Heart Attack Risks Not Fully Appreciated.


While seven out of 10 Americans acknowledge heart disease as the No. 1 killer of both men and women, a national survey conducted by MDVIP and Ipsos finds that people still worry more about cancer (62%) than they do a heart attack (55%).

"The health-care community has made important strides in raising public awareness about heart disease, yet our research shows a significant gap in how much people understand about the disease and their own risk for a heart attack," says Andrea Klemes, chief medical officer of MDVIP.

"Considering that at least 80% of cardiac events are preventable, primary care physicians are a first line of defense in helping prevent, and potentially reverse, the disease through more-comprehensive risk assessment, better education, and health coaching that together lead to longterm lifestyle changes in patients."

The survey reveals many Americans are uncertain, if not ill-informed, about the risk factors for a heart attack and what increases a person's odds for having one.

Some 75% do not know that a heart attack occurs when a blood clot forms over a plaque lesion in the arteries. A like number are not aware that most heart attacks occur in people with normal cholesterol levels.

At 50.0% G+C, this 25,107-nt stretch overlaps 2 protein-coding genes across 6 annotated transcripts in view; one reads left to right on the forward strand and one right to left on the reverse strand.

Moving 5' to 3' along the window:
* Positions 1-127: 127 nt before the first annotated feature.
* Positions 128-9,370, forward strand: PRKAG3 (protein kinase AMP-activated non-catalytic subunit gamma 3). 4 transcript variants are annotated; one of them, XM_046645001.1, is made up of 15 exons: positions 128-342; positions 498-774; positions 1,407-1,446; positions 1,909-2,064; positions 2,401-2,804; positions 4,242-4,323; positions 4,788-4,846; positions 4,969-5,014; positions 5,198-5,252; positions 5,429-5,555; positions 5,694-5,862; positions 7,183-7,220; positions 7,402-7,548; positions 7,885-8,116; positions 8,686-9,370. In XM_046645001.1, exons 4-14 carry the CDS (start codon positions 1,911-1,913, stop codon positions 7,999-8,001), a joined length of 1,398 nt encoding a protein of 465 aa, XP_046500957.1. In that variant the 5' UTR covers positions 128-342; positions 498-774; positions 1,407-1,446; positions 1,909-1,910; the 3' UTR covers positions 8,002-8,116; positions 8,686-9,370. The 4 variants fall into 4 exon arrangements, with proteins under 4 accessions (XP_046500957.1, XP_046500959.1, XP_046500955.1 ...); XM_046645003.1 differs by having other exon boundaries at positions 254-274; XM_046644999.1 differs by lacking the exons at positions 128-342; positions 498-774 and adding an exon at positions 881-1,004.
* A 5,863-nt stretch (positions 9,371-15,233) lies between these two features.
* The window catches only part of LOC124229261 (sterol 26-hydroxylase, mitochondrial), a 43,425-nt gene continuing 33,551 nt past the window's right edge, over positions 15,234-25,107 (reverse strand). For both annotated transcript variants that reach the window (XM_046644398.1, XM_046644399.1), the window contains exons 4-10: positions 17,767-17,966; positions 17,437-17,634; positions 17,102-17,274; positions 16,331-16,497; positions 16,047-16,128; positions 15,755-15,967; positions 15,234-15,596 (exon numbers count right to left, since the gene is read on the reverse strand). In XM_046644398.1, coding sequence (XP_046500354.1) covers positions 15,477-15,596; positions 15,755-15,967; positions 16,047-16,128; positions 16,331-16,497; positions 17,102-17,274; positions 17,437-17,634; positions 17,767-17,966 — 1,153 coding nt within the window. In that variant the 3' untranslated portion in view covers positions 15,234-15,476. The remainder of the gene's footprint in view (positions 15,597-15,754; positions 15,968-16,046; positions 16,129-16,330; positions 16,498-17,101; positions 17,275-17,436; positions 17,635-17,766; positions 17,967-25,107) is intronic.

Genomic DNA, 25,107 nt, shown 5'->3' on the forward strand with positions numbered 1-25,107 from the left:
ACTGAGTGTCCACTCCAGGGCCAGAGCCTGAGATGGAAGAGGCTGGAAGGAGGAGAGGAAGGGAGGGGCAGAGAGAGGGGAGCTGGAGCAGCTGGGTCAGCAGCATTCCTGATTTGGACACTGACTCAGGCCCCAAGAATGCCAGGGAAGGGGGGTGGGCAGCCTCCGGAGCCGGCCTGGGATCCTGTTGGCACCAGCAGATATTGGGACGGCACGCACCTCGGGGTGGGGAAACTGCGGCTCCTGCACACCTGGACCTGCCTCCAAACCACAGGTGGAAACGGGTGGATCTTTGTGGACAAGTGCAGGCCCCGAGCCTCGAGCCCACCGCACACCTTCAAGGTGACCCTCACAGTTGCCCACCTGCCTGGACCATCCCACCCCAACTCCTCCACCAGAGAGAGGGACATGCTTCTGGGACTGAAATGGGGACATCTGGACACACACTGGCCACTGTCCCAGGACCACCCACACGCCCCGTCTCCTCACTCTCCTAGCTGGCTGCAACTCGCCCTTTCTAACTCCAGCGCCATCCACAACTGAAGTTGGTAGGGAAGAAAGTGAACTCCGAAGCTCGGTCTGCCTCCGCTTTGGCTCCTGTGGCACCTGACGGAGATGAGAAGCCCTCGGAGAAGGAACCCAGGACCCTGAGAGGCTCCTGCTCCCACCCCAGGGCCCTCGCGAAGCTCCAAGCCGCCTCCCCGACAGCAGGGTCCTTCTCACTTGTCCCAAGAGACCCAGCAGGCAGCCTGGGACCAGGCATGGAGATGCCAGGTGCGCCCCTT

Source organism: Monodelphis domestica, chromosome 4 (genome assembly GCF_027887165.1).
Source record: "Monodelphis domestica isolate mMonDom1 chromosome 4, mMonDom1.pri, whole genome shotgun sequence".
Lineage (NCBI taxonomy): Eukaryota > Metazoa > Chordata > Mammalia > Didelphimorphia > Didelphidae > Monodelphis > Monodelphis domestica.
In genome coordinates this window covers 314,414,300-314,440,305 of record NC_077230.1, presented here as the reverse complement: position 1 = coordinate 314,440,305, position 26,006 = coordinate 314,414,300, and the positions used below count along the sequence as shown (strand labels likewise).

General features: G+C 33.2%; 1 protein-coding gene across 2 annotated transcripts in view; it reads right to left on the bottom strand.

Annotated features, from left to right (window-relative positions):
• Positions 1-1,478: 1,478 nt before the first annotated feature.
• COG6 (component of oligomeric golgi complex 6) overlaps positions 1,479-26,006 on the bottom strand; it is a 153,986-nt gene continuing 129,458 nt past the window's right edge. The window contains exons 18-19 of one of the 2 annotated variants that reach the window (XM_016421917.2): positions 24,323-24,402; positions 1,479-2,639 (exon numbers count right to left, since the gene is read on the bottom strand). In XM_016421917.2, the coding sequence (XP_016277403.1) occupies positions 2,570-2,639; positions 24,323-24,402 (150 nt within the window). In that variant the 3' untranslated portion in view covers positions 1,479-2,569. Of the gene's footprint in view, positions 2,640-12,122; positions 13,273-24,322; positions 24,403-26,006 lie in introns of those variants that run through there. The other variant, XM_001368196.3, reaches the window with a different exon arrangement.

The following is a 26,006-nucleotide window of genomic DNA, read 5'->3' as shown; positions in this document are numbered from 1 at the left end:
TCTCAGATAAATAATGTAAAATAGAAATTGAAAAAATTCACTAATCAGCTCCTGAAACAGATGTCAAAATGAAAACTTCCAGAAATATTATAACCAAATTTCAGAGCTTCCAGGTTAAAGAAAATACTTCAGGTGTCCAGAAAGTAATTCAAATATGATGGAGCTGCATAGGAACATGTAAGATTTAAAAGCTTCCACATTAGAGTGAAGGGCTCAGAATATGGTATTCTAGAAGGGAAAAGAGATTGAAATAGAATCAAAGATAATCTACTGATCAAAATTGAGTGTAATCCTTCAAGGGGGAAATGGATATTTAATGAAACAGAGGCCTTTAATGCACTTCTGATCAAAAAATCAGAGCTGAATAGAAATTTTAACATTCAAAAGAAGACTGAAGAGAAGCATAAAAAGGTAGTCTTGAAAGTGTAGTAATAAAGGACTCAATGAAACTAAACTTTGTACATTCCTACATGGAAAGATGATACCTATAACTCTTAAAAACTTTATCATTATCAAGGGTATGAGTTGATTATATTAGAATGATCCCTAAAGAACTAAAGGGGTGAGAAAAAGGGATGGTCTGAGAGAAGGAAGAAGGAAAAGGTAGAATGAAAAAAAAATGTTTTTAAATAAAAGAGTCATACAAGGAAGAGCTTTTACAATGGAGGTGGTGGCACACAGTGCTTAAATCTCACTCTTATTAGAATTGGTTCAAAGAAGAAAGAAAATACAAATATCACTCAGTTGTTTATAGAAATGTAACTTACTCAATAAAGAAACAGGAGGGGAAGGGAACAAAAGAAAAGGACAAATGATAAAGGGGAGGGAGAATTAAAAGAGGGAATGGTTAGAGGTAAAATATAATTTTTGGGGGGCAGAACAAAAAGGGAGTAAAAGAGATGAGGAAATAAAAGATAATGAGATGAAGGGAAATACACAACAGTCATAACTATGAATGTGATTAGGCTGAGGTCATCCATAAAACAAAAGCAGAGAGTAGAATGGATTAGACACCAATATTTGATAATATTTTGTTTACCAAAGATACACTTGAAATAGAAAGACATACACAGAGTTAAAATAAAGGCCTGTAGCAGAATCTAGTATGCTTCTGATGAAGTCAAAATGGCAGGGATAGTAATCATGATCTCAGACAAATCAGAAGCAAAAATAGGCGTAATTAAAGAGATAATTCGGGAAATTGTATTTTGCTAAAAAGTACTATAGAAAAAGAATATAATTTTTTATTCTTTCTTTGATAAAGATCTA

High levels of cholesterol encourage the buildup of fatty deposits called plaque in the arteries, causing them to harden and narrow. When the plaque becomes unstable and ruptures, a blood clot forms, which leads to a heart attack. Inflammation in the arteries is the trigger for a cardiovascular event.

Only 14% of U.S. adults have had their inflammatory markers checked within the last year, while 54% have had their cholesterol levels checked during the same period.

Another common misconception found in the survey is that all fat is bad: 52% falsely believe that people with heart disease should eat as little fat as possible, not taking into account the value of unsaturated fats in foods like salmon and nuts that actually can help reduce the risk of a heart attack.

People also struggle with differentiating among bad fats. When presented a...

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